Ex parte BOARD OF SCHOOL COMMISSIONERS OF MOBILE COUNTY. (IN RE: Herman Finklea v. Board of School Commissioners of Mobile County).
We granted the petition for certiorari review filed by the Board of School Commissioners of Mobile County (hereinafter “the Board”). We reverse the judgment of the Court of Civil Appeals, and remand the cause for the entry of an order consistent with this opinion.
In its opinion, the Court of Civil Appeals clearly and accurately stated the procedural history of this case and the undisputed facts:
“On June 2, 1998, Herman Finklea sued the Board, alleging that it had failed to adhere to its established policy for advertising new or vacant positions. Finklea requested equitable relief, asking that the trial court enter an order enjoining the Board from violating its policy concerning the advertising of positions; declaring four promotions void and invalid; and requiring the Board to hold those positions open, advertise them, and conduct interviews for them. On February 11, 2000, the Board moved for a summary judgment. Finklea responded to the Board's motion and filed a cross motion for summary judgment on March 16, 2000. The trial court issued an order on May 1, 2000, granting the Board's motion for summary judgment and denying Finklea's cross motion for summary judgment. Finklea appealed to the Supreme Court of Alabama, which deflected the case to this Court pursuant to § 12-2-7(6), Ala.Code 1975.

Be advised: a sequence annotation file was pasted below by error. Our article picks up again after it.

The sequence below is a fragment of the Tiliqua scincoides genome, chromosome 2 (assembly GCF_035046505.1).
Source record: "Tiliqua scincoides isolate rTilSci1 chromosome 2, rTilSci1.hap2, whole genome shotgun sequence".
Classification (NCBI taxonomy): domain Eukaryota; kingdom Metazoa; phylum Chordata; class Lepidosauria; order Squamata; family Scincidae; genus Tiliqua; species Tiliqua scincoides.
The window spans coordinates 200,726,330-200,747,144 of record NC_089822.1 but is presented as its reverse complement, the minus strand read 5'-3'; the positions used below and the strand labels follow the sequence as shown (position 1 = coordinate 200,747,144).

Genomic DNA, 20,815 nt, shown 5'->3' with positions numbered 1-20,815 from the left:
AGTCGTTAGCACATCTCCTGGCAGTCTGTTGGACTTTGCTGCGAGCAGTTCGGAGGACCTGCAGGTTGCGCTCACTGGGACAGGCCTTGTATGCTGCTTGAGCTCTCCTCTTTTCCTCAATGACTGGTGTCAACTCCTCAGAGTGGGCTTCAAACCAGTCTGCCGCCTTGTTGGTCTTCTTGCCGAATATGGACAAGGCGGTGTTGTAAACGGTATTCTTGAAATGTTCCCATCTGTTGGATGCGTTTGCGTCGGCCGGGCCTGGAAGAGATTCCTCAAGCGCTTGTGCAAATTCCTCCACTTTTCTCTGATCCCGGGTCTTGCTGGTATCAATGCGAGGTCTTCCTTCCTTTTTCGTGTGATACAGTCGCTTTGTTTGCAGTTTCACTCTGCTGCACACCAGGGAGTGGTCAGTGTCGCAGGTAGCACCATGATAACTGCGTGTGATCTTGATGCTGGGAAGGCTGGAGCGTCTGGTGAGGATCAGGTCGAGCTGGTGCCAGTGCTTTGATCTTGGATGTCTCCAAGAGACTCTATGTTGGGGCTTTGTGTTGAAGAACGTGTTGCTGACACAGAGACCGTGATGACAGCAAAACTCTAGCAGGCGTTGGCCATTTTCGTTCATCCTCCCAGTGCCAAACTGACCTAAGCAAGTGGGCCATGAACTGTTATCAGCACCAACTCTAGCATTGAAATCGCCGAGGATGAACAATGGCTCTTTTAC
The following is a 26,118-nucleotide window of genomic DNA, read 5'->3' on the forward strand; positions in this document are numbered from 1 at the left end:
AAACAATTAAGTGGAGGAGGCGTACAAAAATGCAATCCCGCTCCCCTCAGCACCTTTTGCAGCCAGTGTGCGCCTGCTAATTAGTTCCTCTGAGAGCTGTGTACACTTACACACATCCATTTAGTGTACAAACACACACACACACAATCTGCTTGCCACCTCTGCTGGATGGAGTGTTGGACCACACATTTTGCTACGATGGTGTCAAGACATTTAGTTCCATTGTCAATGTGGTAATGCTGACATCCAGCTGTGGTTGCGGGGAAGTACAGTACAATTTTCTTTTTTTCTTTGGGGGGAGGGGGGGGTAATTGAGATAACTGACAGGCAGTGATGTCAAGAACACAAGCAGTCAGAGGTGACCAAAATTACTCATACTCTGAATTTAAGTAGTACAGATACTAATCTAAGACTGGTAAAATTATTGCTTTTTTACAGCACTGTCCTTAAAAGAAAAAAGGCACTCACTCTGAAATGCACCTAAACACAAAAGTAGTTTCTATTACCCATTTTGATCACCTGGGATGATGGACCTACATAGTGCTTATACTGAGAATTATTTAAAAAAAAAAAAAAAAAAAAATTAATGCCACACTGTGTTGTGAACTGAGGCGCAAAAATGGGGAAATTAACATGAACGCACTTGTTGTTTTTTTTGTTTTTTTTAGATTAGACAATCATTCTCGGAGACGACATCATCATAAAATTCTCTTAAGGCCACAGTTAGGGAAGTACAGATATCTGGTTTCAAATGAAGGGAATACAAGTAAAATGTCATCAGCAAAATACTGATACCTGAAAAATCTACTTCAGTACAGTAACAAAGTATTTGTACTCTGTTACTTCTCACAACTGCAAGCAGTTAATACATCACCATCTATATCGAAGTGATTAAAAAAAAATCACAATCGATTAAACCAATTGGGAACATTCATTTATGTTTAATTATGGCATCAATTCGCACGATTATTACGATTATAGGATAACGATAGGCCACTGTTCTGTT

“The record indicates the following undisputed facts:
“The Board has adopted a policy by which ‘[a]ll personnel vacancies and new positions are routinely advertised ․ for at least five days.’ Additionally, the Board's policy regarding administrative vacancies states, in pertinent part, as follows: